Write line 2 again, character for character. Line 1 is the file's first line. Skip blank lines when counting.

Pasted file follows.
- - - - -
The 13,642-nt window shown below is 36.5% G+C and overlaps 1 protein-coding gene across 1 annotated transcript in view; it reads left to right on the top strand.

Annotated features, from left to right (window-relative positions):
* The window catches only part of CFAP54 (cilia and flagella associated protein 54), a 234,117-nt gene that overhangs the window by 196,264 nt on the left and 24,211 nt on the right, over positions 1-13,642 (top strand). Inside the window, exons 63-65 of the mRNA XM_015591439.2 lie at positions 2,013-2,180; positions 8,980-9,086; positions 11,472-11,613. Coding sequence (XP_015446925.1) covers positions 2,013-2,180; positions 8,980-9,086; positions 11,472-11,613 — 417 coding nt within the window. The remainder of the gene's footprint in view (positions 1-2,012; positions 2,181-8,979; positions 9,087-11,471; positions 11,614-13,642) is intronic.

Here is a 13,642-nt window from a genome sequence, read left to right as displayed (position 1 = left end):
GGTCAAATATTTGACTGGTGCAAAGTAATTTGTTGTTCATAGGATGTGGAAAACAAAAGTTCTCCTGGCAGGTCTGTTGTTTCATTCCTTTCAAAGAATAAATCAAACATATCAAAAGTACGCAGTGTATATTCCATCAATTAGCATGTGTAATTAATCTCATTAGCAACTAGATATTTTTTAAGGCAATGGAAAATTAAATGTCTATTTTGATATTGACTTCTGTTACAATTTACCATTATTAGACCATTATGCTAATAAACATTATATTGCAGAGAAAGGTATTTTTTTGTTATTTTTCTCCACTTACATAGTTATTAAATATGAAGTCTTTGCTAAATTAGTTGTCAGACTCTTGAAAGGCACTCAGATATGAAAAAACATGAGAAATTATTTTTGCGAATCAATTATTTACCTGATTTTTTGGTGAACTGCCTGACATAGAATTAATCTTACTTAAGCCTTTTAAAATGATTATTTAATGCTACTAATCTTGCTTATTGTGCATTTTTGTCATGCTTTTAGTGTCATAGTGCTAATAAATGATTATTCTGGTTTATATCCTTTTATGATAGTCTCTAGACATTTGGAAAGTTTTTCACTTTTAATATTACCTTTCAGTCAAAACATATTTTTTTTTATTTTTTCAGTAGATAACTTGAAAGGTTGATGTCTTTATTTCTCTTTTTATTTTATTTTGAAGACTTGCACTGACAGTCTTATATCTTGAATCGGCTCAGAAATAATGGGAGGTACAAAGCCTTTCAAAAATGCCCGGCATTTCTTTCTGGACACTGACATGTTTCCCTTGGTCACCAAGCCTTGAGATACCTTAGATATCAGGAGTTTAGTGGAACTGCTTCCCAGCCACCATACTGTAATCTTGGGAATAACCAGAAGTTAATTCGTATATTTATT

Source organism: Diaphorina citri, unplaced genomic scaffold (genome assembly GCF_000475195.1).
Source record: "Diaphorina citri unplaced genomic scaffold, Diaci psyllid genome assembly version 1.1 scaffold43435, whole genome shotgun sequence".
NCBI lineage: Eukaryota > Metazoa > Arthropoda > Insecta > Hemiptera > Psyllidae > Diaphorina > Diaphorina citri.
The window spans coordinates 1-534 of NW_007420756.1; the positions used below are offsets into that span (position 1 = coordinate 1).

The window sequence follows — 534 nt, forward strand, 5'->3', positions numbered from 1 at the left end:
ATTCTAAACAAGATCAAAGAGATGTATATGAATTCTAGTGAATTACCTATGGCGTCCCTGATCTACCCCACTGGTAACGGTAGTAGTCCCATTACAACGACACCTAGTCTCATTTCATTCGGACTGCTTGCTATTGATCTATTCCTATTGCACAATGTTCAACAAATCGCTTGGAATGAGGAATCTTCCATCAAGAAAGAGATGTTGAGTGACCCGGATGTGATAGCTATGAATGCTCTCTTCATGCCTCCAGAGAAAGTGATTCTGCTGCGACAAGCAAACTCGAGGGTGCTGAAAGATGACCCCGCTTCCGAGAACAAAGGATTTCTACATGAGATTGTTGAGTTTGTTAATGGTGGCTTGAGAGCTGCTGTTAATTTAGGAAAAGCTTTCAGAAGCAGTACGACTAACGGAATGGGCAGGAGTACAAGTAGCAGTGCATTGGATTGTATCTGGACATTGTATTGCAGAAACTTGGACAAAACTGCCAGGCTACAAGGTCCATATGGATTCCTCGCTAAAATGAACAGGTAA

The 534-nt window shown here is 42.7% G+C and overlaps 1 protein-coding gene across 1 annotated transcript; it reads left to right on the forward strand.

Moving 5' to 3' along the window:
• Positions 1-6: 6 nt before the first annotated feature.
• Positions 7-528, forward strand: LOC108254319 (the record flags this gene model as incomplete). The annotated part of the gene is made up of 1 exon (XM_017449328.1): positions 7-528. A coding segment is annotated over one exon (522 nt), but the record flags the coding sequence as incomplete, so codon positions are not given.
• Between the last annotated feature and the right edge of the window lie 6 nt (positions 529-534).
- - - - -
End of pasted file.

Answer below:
Annotated features, from left to right (window-relative positions):